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Illness delays hearing of Chi Kraeng villagers

Illness delays hearing of Chi Kraeng villagers

SIEM Reap provincial court has delayed for one week the trial of nine villagers from Chi Kraeng commune accused of trying to kill military police as part of a long-running land dispute in the area.

Sous Narin, an investigator for rights group Adhoc who observed yesterday’s proceedings, said Judge Chea Sok told the court that the hearing had been delayed because Chhay Kong, his fellow judge, was ill.

Hundreds of observers gathered outside the courthouse yesterday, which was under tight security and was closed to all but a few rights workers and local residents. The trial opened with a four-hour hearing last Tuesday in which the defendants pleaded not guilty to charges of attempted intentional manslaughter under Article 4 of the Law on Aggravating Circumstances of Felonies.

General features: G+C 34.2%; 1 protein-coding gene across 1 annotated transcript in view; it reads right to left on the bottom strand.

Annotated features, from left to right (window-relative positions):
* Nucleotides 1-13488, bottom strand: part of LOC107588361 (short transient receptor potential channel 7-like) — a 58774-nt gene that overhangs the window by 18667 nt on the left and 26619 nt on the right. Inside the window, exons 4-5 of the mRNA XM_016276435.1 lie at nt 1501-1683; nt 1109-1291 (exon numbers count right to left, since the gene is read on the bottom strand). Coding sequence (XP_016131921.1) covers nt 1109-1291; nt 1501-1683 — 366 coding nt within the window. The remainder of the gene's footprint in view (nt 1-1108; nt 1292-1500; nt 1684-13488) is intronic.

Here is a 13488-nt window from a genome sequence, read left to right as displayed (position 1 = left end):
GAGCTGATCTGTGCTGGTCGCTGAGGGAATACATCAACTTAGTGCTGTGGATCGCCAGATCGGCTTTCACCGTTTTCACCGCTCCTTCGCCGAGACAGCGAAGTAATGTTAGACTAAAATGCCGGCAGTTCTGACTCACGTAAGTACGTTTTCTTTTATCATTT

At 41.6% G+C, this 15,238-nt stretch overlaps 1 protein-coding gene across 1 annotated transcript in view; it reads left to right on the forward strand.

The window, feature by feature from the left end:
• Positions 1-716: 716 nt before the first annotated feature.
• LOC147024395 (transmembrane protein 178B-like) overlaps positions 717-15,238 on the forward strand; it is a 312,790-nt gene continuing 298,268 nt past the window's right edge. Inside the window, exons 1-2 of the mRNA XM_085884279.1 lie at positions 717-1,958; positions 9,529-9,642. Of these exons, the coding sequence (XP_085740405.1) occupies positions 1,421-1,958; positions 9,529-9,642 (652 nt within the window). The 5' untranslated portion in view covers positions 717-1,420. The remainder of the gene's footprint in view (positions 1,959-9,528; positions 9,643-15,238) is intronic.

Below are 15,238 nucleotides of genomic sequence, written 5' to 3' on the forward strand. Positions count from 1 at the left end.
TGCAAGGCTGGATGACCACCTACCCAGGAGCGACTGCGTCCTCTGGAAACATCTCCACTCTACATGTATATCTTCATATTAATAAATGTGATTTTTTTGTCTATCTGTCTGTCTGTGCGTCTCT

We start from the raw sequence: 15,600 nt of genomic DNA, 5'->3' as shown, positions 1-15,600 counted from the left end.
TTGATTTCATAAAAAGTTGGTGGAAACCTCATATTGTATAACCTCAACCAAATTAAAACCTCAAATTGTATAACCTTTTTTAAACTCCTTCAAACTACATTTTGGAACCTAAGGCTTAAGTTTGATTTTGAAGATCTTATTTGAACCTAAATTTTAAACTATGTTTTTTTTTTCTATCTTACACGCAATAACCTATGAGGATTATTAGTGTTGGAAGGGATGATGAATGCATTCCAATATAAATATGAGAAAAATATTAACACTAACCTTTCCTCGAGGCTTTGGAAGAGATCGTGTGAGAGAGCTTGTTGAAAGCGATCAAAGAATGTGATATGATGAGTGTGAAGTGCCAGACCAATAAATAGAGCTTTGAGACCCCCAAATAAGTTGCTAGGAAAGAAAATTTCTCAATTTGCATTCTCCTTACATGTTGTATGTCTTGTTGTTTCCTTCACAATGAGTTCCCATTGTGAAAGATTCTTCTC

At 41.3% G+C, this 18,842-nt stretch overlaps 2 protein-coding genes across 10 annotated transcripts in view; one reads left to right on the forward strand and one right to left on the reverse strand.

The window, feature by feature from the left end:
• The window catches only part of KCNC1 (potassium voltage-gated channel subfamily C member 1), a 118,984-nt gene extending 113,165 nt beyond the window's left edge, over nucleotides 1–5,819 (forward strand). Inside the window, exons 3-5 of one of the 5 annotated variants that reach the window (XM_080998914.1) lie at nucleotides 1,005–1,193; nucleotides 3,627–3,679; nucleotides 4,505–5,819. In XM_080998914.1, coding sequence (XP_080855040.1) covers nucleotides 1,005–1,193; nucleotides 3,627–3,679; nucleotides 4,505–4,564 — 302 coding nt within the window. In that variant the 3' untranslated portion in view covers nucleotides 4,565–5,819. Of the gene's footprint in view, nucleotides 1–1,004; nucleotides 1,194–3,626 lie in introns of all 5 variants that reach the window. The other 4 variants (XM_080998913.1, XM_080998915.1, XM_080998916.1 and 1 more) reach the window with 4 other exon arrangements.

Bin Noeurn – the 56-year-old mother of Sek Soy, one of the nine accused – complained that the protracted nature of the case was putting a financial strain on villagers who had to pay US$5 to travel from their homes to the courthouse.

“I came to encourage my son and the other villagers,” she said. “My son has been in prison for more than a year, and I can’t imagine how difficult that is.”

The case is part of a dispute between villagers in Chi Kraeng and Anlong Samnor communes. Tension erupted in March of last year, when military police fired on Chi Kraeng villagers attempting to harvest rice on the disputed land, injuring four. No charges have been filed against any of the officers involved, but the nine villagers were charged after police accused them of threatening officers with machetes.

On Saturday, the nine Chi Kraeng villagers – and three others who have been arrested for separate offences related to the land dispute – wrote to Prime Minister Hun Sen asking for his intervention in the case.

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